4   Fish Alaska Online

6   Alaska Traveler

8   Creel

10  Fishing for a Compliment

12  Gear Bag

14  Salmon Sense

16  Fly

18  Boats

28  Saltwater

30  Coho Chronicles

32  Flyfishing

34  Conservation

36  Holiday Gift Guide pt. 2

64  Recipe

65  Ad Index

66  Final Drift

On The Cover

Blake Stamper with one of many good fish he landed on a 10-fish day on the Situk last April. © Brian Woobank



DIY Stillwater: Alaska’s Biggest Secret by George Krumm

One of the most consistent, reliable, and enjoyable fisheries in southcentral Alaska is also one of the most overlooked. It is not subject to high water, poor runs, or allocation issues, and is rarely impacted by Alaska Department of Fish & Game Emergency Orders. It runs from ice-out in spring until freeze-up in fall, is easily accessible, and has so many places to go, you could spend a lifetime and not learn it all. Editor George Krumm tells you all you need to know to take advantage of Alaska’s biggest secret: southcentral Alaska’s stillwater fishery.



Underwater Photo Essayby Brian Woobank and Marcus Weiner

Marcus Weiner’s opening paragraph in the article sums it up succinctly: “As anglers, we seldom get the opportunity to peer into the fish’s world, at their level. Our buddy and Contributing Photographer, Brian Woobank, has been on a mission for the last several years to capture images of fish underwater in their environment. While others are obsessed with hooking and landing fish, Brian is obsessed with capturing images and videos that preserve each moment. We are pleased to share with you a sampling of Brian’s work.”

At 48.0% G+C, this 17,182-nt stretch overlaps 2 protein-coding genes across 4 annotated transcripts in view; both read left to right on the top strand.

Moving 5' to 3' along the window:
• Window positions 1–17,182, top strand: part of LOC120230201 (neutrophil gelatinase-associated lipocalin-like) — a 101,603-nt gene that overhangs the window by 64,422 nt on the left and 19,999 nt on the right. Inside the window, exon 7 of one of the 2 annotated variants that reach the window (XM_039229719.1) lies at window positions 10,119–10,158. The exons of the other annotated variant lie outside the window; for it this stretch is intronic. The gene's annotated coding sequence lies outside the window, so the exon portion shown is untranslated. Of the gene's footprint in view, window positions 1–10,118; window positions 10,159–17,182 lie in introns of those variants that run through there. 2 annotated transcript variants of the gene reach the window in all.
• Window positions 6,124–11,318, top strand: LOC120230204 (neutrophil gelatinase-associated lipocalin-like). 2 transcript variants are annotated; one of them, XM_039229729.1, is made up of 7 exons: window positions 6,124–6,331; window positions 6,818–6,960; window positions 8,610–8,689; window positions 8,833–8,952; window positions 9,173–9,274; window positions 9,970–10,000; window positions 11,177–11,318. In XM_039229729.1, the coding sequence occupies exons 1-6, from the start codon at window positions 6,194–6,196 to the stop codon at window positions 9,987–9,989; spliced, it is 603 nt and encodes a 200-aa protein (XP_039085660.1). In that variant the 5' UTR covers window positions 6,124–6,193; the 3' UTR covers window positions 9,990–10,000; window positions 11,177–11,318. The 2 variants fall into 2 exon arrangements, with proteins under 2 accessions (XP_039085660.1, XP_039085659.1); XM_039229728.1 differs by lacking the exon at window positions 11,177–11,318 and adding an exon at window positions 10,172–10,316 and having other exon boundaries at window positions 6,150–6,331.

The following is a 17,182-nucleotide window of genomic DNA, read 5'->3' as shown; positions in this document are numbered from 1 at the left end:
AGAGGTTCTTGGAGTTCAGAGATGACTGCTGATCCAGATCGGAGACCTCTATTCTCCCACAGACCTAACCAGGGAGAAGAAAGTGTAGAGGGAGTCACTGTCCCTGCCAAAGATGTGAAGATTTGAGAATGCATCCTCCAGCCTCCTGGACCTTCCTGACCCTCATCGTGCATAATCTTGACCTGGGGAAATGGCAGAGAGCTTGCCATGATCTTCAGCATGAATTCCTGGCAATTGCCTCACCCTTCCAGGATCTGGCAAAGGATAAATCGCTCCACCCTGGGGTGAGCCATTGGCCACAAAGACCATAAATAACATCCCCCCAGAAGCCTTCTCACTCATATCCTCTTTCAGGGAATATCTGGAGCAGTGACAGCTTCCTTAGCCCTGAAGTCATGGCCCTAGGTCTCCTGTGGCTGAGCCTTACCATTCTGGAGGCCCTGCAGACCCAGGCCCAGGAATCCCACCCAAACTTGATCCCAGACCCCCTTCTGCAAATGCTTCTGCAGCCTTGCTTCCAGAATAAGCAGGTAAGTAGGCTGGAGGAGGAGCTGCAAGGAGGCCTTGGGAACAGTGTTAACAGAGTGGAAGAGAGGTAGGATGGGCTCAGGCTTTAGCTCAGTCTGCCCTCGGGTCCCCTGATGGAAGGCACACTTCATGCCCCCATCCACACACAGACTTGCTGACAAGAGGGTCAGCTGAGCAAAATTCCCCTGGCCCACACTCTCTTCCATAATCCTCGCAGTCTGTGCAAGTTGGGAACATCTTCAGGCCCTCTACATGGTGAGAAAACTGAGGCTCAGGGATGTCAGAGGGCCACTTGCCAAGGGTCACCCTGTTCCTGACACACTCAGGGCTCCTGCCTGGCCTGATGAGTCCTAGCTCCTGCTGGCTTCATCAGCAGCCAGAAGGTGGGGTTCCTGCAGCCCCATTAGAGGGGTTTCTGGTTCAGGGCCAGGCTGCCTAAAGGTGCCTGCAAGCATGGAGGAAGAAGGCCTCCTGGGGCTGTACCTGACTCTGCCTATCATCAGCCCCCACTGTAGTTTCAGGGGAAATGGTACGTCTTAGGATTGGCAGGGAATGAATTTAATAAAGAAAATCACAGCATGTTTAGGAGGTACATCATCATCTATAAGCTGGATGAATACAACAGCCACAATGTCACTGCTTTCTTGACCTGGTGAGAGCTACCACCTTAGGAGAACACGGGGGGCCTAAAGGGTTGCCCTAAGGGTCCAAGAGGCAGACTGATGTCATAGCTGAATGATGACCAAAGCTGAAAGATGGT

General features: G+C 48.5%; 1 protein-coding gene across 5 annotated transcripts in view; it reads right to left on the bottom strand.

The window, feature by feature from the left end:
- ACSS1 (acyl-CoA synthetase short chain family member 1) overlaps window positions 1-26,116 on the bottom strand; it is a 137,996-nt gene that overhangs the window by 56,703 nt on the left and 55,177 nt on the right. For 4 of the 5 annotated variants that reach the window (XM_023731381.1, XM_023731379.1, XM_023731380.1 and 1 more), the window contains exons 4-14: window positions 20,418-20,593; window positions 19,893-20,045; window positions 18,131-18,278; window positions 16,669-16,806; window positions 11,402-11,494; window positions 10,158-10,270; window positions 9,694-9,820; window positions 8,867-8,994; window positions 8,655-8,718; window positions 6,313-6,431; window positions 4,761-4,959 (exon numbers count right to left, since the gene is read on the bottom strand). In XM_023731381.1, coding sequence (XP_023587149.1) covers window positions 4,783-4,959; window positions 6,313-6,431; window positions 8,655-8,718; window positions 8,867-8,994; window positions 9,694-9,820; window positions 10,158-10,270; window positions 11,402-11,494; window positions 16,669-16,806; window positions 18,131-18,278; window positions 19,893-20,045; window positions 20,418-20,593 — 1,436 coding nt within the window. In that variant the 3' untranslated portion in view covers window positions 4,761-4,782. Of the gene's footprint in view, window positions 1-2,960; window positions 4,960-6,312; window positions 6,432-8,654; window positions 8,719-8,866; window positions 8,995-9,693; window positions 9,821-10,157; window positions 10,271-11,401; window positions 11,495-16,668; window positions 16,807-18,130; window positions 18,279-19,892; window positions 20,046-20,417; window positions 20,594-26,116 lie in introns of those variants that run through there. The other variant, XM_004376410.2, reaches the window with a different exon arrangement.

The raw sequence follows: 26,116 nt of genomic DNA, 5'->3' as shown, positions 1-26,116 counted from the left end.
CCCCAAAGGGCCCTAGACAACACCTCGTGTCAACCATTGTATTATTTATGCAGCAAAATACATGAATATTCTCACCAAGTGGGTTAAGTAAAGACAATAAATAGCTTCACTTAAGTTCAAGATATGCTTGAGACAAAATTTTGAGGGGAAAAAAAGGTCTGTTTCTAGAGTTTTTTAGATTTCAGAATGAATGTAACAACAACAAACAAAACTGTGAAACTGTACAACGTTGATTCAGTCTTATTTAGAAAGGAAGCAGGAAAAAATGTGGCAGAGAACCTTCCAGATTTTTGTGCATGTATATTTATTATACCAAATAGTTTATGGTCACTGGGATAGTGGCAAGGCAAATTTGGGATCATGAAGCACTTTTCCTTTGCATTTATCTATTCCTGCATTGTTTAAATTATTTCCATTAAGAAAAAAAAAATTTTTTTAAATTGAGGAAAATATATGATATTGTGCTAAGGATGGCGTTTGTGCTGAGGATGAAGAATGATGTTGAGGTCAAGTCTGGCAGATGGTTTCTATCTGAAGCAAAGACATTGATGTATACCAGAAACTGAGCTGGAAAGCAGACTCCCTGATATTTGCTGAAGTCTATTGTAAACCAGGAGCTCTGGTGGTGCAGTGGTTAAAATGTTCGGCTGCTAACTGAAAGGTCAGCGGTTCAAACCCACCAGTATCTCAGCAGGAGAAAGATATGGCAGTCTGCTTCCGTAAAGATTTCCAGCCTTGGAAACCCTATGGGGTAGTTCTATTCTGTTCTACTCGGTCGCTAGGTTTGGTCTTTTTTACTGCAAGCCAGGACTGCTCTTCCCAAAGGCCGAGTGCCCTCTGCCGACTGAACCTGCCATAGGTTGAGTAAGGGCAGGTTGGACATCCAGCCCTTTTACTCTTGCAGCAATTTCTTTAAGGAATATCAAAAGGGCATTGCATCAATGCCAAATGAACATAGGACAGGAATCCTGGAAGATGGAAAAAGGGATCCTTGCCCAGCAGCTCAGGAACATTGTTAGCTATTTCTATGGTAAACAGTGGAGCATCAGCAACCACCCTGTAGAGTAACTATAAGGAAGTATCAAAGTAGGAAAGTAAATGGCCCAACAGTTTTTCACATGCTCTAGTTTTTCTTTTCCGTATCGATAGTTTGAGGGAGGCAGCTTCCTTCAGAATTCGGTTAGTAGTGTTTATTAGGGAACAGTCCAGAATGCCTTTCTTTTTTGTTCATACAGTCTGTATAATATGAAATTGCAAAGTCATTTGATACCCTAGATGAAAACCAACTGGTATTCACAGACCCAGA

The Best ‘Wogging in the Great Land by Robert Campbell

Getting any fish to take a fly from the water’s surface is sublime. When that fish is a 7- to 14-pound silver salmon, it’s more like supercharged sublimation! Silvers can indeed be tricked to the surface. Robert Campbell shares how, and elaborates on some of the best places to do it in southeast Alaska.



Kodiak’s Karluk: One of a Kindby Elwood Brehmer

There’s a 22-mile-long river in Alaska that has an average return of wild steelhead between 4,000 and 11,000 fish. Those numbers sound remarkably like the average Situk River wild steelhead run, but it isn’t the Situk. It’s Kodiak Island’s Karluk River. Elwood Brehmer hooked up with FishHound Expeditions for a multiday steelhead soiree on the Karluk in October.